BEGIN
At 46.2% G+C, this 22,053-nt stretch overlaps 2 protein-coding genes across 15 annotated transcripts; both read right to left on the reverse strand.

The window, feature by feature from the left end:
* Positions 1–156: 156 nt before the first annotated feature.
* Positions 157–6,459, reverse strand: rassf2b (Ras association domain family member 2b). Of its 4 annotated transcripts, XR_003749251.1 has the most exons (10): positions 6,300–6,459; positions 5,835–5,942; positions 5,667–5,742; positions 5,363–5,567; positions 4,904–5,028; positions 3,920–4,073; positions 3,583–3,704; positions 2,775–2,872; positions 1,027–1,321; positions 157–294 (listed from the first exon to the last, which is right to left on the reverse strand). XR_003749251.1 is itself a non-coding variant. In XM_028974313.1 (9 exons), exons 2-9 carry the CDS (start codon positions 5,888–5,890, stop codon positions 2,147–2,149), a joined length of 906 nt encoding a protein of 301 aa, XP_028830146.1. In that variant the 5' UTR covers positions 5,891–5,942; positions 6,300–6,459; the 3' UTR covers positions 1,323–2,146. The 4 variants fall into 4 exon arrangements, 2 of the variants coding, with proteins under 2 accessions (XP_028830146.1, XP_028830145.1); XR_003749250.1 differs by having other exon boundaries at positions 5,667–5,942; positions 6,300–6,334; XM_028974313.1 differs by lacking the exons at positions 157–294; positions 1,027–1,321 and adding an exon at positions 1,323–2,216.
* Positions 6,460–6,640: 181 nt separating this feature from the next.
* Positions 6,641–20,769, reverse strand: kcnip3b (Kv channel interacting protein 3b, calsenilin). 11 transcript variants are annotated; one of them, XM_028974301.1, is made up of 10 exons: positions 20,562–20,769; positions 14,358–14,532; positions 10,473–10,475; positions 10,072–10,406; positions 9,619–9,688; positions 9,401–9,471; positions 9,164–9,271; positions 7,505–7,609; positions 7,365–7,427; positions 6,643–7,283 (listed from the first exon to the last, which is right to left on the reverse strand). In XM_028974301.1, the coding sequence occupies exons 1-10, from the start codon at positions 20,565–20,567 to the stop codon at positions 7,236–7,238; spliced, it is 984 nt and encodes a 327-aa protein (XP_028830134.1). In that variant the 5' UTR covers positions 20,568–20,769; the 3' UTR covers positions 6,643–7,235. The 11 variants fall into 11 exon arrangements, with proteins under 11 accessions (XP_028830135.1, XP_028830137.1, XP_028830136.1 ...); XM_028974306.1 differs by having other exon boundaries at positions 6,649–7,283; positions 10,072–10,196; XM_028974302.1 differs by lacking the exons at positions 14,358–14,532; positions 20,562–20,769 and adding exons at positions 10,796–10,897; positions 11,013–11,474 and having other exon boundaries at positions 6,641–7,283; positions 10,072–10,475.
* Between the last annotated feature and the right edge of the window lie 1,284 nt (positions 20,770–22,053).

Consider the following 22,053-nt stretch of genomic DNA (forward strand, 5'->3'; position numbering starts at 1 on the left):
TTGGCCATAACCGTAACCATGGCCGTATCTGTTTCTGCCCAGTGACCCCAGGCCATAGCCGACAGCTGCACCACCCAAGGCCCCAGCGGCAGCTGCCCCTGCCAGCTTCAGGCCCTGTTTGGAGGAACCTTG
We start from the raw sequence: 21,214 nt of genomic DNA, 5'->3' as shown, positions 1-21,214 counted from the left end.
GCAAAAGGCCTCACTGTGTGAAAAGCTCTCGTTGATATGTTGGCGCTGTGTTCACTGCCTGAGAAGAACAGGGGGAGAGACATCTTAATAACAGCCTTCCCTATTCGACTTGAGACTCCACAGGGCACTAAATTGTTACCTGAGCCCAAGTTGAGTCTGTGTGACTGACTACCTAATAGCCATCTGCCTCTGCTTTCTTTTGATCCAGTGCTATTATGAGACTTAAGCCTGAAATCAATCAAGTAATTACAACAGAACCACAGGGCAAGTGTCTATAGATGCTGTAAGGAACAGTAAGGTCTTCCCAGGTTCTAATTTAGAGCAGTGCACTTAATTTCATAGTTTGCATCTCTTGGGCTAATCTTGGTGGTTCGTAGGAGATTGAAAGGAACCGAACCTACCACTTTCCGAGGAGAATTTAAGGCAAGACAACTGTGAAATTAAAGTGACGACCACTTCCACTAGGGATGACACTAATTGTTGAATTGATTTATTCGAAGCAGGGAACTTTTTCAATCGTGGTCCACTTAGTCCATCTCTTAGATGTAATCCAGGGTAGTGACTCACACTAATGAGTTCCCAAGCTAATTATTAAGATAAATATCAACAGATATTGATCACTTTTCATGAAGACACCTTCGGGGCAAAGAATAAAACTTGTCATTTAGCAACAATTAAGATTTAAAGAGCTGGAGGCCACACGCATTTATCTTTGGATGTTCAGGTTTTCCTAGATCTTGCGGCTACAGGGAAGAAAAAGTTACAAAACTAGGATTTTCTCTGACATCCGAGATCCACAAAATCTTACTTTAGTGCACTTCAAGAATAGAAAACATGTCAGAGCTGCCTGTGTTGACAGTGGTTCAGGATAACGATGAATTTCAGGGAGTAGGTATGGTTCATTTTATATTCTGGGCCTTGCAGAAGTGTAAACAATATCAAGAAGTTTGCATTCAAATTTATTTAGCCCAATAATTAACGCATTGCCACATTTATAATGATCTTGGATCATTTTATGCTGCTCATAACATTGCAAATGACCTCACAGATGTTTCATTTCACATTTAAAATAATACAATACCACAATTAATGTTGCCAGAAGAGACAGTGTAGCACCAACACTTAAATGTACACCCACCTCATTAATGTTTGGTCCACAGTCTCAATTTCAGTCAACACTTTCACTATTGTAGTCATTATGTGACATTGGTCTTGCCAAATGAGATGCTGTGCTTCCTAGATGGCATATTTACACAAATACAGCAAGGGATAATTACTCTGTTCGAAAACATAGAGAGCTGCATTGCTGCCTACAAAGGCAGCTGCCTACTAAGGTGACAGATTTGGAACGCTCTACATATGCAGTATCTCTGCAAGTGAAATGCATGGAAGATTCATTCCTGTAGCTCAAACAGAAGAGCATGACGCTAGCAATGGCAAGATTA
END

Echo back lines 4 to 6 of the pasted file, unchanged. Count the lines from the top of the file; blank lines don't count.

* Positions 157–6,459, reverse strand: rassf2b (Ras association domain family member 2b). Of its 4 annotated transcripts, XR_003749251.1 has the most exons (10): positions 6,300–6,459; positions 5,835–5,942; positions 5,667–5,742; positions 5,363–5,567; positions 4,904–5,028; positions 3,920–4,073; positions 3,583–3,704; positions 2,775–2,872; positions 1,027–1,321; positions 157–294 (listed from the first exon to the last, which is right to left on the reverse strand). XR_003749251.1 is itself a non-coding variant. In XM_028974313.1 (9 exons), exons 2-9 carry the CDS (start codon positions 5,888–5,890, stop codon positions 2,147–2,149), a joined length of 906 nt encoding a protein of 301 aa, XP_028830146.1. In that variant the 5' UTR covers positions 5,891–5,942; positions 6,300–6,459; the 3' UTR covers positions 1,323–2,146. The 4 variants fall into 4 exon arrangements, 2 of the variants coding, with proteins under 2 accessions (XP_028830146.1, XP_028830145.1); XR_003749250.1 differs by having other exon boundaries at positions 5,667–5,942; positions 6,300–6,334; XM_028974313.1 differs by lacking the exons at positions 157–294; positions 1,027–1,321 and adding an exon at positions 1,323–2,216.
* Positions 6,460–6,640: 181 nt separating this feature from the next.
* Positions 6,641–20,769, reverse strand: kcnip3b (Kv channel interacting protein 3b, calsenilin). 11 transcript variants are annotated; one of them, XM_028974301.1, is made up of 10 exons: positions 20,562–20,769; positions 14,358–14,532; positions 10,473–10,475; positions 10,072–10,406; positions 9,619–9,688; positions 9,401–9,471; positions 9,164–9,271; positions 7,505–7,609; positions 7,365–7,427; positions 6,643–7,283 (listed from the first exon to the last, which is right to left on the reverse strand). In XM_028974301.1, the coding sequence occupies exons 1-10, from the start codon at positions 20,565–20,567 to the stop codon at positions 7,236–7,238; spliced, it is 984 nt and encodes a 327-aa protein (XP_028830134.1). In that variant the 5' UTR covers positions 20,568–20,769; the 3' UTR covers positions 6,643–7,235. The 11 variants fall into 11 exon arrangements, with proteins under 11 accessions (XP_028830135.1, XP_028830137.1, XP_028830136.1 ...); XM_028974306.1 differs by having other exon boundaries at positions 6,649–7,283; positions 10,072–10,196; XM_028974302.1 differs by lacking the exons at positions 14,358–14,532; positions 20,562–20,769 and adding exons at positions 10,796–10,897; positions 11,013–11,474 and having other exon boundaries at positions 6,641–7,283; positions 10,072–10,475.